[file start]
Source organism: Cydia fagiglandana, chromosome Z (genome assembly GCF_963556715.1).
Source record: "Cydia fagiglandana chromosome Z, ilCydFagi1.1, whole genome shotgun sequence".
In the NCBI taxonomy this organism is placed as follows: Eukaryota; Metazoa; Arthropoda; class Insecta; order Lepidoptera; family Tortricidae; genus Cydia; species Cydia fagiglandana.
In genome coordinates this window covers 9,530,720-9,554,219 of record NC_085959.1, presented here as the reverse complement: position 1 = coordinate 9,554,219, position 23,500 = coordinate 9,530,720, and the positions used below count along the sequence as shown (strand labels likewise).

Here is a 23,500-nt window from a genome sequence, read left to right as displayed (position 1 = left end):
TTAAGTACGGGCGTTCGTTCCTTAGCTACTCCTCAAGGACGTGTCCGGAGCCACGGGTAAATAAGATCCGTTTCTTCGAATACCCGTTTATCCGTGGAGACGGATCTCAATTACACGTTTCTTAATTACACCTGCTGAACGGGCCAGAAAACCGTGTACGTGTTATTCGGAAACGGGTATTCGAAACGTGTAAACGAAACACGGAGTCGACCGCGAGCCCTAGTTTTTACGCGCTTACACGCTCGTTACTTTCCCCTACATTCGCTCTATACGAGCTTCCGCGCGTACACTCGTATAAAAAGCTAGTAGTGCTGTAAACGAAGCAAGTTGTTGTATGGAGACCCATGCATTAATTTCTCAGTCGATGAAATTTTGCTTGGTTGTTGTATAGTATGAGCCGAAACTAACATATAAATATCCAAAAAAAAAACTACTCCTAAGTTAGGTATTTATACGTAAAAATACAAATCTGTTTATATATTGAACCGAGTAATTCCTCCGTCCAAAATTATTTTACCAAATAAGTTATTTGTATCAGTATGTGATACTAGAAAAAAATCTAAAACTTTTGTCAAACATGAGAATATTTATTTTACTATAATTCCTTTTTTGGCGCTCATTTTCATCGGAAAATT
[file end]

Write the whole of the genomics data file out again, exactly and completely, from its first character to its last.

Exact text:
Source organism: Cydia fagiglandana, chromosome Z (genome assembly GCF_963556715.1).
Source record: "Cydia fagiglandana chromosome Z, ilCydFagi1.1, whole genome shotgun sequence".
In the NCBI taxonomy this organism is placed as follows: Eukaryota; Metazoa; Arthropoda; class Insecta; order Lepidoptera; family Tortricidae; genus Cydia; species Cydia fagiglandana.
In genome coordinates this window covers 9,530,720-9,554,219 of record NC_085959.1, presented here as the reverse complement: position 1 = coordinate 9,554,219, position 23,500 = coordinate 9,530,720, and the positions used below count along the sequence as shown (strand labels likewise).

Here is a 23,500-nt window from a genome sequence, read left to right as displayed (position 1 = left end):
TTAAGTACGGGCGTTCGTTCCTTAGCTACTCCTCAAGGACGTGTCCGGAGCCACGGGTAAATAAGATCCGTTTCTTCGAATACCCGTTTATCCGTGGAGACGGATCTCAATTACACGTTTCTTAATTACACCTGCTGAACGGGCCAGAAAACCGTGTACGTGTTATTCGGAAACGGGTATTCGAAACGTGTAAACGAAACACGGAGTCGACCGCGAGCCCTAGTTTTTACGCGCTTACACGCTCGTTACTTTCCCCTACATTCGCTCTATACGAGCTTCCGCGCGTACACTCGTATAAAAAGCTAGTAGTGCTGTAAACGAAGCAAGTTGTTGTATGGAGACCCATGCATTAATTTCTCAGTCGATGAAATTTTGCTTGGTTGTTGTATAGTATGAGCCGAAACTAACATATAAATATCCAAAAAAAAAACTACTCCTAAGTTAGGTATTTATACGTAAAAATACAAATCTGTTTATATATTGAACCGAGTAATTCCTCCGTCCAAAATTATTTTACCAAATAAGTTATTTGTATCAGTATGTGATACTAGAAAAAAATCTAAAACTTTTGTCAAACATGAGAATATTTATTTTACTATAATTCCTTTTTTGGCGCTCATTTTCATCGGAAAATT